A cursor allows a programmer to traverse a set of records retrieved by a relational database query in a sequential, one-by-one fashion. As such, a cursor forms an interface between the relationally oriented, declarative SQL language and the procedurally oriented calling context. A database cursor is like a pointer positioned somewhere in a resultset which can be moved programmatically to browse through all the records in the resultset. So, that's quite analogous to the wordprocessor cursor you use to browse through the characters and words on your computer screen.
(For those that are wondering what an implicit cursor is - well, that's just a piece of memory used by the database server to work with resulsets internally. Implicit cursors are not accessible via an externally exposed API, whereas explicit cursors are.)
Lots of php programmers are probably familiar with the cursor concept:
//connect to the database server
$connection = mysql_connect(
//get the 'cursor'
$cursor = $mysql_query(
'SELECT * FROM table1'
//browse through the 'cursor'
$row = mysql_fetch_row(
//process records, one by one.
The cursor interface is really convenient when you need to do complex resultset processing. Processing a resultset is quite common in a client program, especially when the resultset needs to be displayed or printed, but somwtimes, it can be quite useful to do resultset processing on the database server side.
In most cases, purely data-oriented problems can usually be solved without the explicit resulset processing provided by cursors. It is often much better to use implicit resulset processing using 'ordinary' SQL statements. In fact, ordinary SQL statements are very powerful, and should be used whenever it's possible.
However, in some cases, the cursor interface is easier to write and maintain, and in some cases, there's no ordinary SQL substitute for the cursor interface.
Let's think of an example that is screaming for explicit resultset processing.
Suppose we have a table of employees,
empand a stored procedure
p_calculate_salary. Now, assume that this stored procedure contains all the logic and business rules we need to calculate an employee's salary for a given month, including benefits, bonuses, and witheld fines for taking part in health or educational plans. What's more, the procedure does not only calculate all that, but also makes the necessary changes elsewhere in the system, trigger autonomous processes such as sending each employee it's monthly and (when applicable) annual salary reports.
For those that are still not convinced that all this logic should be embedded in a procedure, think of the following scenario. Suppose that the user that needs to calculate the salaries is not authorized to directly access the data that is needed to perform the business logic implemented by the procedure, and that the procedure is created using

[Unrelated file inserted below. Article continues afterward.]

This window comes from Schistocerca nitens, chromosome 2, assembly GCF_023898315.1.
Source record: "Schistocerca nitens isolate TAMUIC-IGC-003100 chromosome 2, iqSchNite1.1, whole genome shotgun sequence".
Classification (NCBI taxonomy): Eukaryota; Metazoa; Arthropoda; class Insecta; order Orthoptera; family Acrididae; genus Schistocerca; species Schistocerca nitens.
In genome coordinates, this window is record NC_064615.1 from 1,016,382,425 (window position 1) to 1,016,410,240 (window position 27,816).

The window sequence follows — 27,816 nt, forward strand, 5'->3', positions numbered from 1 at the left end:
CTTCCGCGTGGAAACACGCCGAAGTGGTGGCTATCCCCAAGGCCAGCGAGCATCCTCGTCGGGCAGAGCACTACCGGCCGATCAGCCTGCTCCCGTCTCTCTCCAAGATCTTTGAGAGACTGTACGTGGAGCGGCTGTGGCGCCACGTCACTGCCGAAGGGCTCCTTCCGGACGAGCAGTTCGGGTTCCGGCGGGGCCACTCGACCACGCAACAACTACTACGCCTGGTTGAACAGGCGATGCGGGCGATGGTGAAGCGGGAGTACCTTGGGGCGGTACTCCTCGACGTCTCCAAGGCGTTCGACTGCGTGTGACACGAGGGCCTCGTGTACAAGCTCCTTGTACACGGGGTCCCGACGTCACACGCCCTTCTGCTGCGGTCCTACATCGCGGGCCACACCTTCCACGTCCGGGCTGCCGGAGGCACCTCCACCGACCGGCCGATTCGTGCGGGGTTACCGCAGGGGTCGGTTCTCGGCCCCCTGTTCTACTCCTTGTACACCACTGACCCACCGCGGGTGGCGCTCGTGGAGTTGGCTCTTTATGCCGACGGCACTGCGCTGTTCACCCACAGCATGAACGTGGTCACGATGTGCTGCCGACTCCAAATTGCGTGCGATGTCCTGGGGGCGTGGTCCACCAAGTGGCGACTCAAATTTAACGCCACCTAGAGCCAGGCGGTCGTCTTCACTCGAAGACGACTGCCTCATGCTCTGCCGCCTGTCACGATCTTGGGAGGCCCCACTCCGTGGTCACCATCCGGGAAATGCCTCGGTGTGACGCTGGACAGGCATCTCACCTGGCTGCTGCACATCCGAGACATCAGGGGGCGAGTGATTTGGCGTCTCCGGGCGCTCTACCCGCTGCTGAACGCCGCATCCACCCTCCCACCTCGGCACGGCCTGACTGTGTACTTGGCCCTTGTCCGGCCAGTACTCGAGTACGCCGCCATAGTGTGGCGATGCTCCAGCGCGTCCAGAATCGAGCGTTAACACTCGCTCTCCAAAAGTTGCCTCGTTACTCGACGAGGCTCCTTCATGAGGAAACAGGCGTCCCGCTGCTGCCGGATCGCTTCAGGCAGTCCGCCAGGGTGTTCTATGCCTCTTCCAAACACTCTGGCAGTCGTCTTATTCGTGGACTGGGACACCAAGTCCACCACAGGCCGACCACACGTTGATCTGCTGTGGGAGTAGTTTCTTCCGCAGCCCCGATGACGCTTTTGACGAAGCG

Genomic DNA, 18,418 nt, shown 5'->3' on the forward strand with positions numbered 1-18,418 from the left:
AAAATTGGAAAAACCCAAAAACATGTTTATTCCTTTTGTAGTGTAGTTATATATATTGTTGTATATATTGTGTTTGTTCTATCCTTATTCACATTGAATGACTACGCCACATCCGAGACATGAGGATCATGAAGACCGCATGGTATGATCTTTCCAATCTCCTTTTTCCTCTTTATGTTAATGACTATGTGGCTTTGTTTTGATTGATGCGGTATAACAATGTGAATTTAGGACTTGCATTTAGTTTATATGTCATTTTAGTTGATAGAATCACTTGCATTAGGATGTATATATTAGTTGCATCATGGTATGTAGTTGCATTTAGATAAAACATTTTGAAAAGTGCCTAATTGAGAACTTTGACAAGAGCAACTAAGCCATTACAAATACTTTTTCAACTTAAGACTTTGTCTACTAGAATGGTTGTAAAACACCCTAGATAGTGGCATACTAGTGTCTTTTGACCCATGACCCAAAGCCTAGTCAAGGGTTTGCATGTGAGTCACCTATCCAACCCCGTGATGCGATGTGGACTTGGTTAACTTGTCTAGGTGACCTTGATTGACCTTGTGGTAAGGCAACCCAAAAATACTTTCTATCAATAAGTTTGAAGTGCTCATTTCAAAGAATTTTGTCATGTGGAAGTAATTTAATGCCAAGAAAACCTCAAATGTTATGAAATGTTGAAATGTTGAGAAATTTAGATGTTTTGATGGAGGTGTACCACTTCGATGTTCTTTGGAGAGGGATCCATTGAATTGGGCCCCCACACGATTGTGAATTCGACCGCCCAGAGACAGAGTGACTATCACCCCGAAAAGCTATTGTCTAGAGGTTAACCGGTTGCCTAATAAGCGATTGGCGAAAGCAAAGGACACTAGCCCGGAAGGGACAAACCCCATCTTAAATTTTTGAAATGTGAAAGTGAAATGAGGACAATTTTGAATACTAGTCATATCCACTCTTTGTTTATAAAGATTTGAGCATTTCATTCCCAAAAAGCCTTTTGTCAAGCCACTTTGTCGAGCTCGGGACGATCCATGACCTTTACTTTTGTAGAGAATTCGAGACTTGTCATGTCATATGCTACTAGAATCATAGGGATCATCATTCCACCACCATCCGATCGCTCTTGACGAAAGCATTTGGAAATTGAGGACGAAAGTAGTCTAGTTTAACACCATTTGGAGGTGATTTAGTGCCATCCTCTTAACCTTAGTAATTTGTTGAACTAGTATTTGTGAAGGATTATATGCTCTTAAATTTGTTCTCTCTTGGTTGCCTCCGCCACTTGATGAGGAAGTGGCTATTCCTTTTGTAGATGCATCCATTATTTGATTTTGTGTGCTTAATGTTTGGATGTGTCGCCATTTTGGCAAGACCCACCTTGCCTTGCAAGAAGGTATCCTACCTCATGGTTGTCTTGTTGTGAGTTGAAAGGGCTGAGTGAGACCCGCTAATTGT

SQL SECURITY DEFINER. In that case, there really is no way to solve this using ordinary SQL. Resultset processing using a cursor is really the only way in this case.
To conveniently do the salary run for a particular month, we could use a cursor to traverse the list of employees, getting the relevant employee data and plugging that into the procedure. This type of use case is typical for a cursor: We do not need any direct output, so an ordinary
SELECTis not necessary, spurious even.
Also, we cannot call a procedure in an ordinary
SELECT, and it is not always possible to wrap all the business rules into a function (which could be used inside a
This salary run is all back-end stuff. We do not want some external script doing this. We want to keep all those business rules and logic as closely tied to the database as we can, especially when the internals of the procedure need to refer to the database. So, that's why the database procedure is really the solution we want to use to calculate the salaries. Once we admit to that, we really cannot avoid cursor-based resultset processing anymore. So let's dig into some resultset processing...
The pseudocode for this operation would look like this:
for all records in the employee table do:
get the current employee record
calculate salary for the current employee record
until all employee records are processed.
In Oracle, you could write it like this:
v_col1 ....; --declare 1..N variables to access the record
v_col2 ....; --I left out the datatypes intentionally
cursor csr_emp --define the cursor
open csr_emp; --open the cursor
loop --traverse the cursor
fetch csr_emp into --fetch current record